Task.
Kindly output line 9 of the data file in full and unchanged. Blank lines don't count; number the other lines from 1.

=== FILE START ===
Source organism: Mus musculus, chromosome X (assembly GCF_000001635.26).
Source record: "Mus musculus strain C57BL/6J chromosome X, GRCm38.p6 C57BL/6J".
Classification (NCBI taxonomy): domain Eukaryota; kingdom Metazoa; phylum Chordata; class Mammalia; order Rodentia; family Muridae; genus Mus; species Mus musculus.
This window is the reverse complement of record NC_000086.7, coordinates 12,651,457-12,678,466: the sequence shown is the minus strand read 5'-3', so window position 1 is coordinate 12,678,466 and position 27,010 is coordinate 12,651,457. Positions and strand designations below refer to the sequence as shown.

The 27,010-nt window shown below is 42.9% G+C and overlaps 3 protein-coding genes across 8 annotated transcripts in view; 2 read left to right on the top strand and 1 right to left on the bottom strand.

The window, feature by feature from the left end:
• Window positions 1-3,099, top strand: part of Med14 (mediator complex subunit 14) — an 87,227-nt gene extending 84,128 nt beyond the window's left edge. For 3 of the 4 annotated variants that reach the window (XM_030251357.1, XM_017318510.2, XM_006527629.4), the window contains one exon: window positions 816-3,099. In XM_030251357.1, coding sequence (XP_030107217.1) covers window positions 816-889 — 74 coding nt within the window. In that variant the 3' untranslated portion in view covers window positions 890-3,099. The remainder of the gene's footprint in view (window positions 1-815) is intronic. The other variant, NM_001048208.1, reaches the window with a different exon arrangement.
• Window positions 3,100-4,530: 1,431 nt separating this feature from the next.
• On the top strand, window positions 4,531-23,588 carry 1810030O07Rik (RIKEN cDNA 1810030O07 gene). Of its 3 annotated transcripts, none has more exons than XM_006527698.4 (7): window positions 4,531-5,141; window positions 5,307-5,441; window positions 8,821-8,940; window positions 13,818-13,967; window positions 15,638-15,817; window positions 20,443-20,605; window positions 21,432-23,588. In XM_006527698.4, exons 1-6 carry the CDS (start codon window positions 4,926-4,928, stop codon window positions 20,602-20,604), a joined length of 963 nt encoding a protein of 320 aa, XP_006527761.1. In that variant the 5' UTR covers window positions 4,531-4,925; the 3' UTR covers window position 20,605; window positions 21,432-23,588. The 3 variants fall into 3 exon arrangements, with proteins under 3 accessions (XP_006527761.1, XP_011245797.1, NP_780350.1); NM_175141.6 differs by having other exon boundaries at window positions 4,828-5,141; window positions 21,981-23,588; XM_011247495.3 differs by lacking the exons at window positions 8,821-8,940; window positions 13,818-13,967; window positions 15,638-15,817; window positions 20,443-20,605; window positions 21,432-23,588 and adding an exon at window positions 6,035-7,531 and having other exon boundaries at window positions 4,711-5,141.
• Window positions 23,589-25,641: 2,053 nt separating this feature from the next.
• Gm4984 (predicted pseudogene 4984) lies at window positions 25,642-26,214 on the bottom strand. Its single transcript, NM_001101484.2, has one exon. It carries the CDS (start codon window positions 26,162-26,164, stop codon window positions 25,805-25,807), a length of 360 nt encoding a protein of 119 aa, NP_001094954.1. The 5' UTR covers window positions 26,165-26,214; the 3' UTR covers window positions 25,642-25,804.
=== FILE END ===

• On the top strand, window positions 4,531-23,588 carry 1810030O07Rik (RIKEN cDNA 1810030O07 gene). Of its 3 annotated transcripts, none has more exons than XM_006527698.4 (7): window positions 4,531-5,141; window positions 5,307-5,441; window positions 8,821-8,940; window positions 13,818-13,967; window positions 15,638-15,817; window positions 20,443-20,605; window positions 21,432-23,588. In XM_006527698.4, exons 1-6 carry the CDS (start codon window positions 4,926-4,928, stop codon window positions 20,602-20,604), a joined length of 963 nt encoding a protein of 320 aa, XP_006527761.1. In that variant the 5' UTR covers window positions 4,531-4,925; the 3' UTR covers window position 20,605; window positions 21,432-23,588. The 3 variants fall into 3 exon arrangements, with proteins under 3 accessions (XP_006527761.1, XP_011245797.1, NP_780350.1); NM_175141.6 differs by having other exon boundaries at window positions 4,828-5,141; window positions 21,981-23,588; XM_011247495.3 differs by lacking the exons at window positions 8,821-8,940; window positions 13,818-13,967; window positions 15,638-15,817; window positions 20,443-20,605; window positions 21,432-23,588 and adding an exon at window positions 6,035-7,531 and having other exon boundaries at window positions 4,711-5,141.